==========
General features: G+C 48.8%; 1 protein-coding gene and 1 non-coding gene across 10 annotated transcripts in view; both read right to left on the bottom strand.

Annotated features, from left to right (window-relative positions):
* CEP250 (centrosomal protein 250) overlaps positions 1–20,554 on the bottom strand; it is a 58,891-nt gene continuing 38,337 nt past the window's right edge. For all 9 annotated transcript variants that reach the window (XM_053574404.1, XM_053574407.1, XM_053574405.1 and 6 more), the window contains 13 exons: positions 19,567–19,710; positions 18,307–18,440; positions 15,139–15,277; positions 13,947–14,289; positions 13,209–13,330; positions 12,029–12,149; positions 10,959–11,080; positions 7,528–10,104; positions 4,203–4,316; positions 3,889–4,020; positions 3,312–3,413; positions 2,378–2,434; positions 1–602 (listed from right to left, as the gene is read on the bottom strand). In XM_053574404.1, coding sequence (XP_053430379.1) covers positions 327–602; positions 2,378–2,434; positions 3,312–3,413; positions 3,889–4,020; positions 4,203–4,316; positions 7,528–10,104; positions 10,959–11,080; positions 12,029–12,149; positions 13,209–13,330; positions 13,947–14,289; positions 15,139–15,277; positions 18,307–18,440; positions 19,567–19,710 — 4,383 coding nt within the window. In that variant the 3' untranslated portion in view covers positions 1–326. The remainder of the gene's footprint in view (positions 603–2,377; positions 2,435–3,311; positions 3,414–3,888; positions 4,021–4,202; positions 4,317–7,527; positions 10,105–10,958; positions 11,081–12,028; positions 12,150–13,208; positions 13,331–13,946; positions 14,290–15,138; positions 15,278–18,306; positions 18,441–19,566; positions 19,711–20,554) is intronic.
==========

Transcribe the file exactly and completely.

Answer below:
General features: G+C 48.8%; 1 protein-coding gene and 1 non-coding gene across 10 annotated transcripts in view; both read right to left on the bottom strand.

Annotated features, from left to right (window-relative positions):
* CEP250 (centrosomal protein 250) overlaps positions 1–20,554 on the bottom strand; it is a 58,891-nt gene continuing 38,337 nt past the window's right edge. For all 9 annotated transcript variants that reach the window (XM_053574404.1, XM_053574407.1, XM_053574405.1 and 6 more), the window contains 13 exons: positions 19,567–19,710; positions 18,307–18,440; positions 15,139–15,277; positions 13,947–14,289; positions 13,209–13,330; positions 12,029–12,149; positions 10,959–11,080; positions 7,528–10,104; positions 4,203–4,316; positions 3,889–4,020; positions 3,312–3,413; positions 2,378–2,434; positions 1–602 (listed from right to left, as the gene is read on the bottom strand). In XM_053574404.1, coding sequence (XP_053430379.1) covers positions 327–602; positions 2,378–2,434; positions 3,312–3,413; positions 3,889–4,020; positions 4,203–4,316; positions 7,528–10,104; positions 10,959–11,080; positions 12,029–12,149; positions 13,209–13,330; positions 13,947–14,289; positions 15,139–15,277; positions 18,307–18,440; positions 19,567–19,710 — 4,383 coding nt within the window. In that variant the 3' untranslated portion in view covers positions 1–326. The remainder of the gene's footprint in view (positions 603–2,377; positions 2,435–3,311; positions 3,414–3,888; positions 4,021–4,202; positions 4,317–7,527; positions 10,105–10,958; positions 11,081–12,028; positions 12,150–13,208; positions 13,331–13,946; positions 14,290–15,138; positions 15,278–18,306; positions 18,441–19,566; positions 19,711–20,554) is intronic.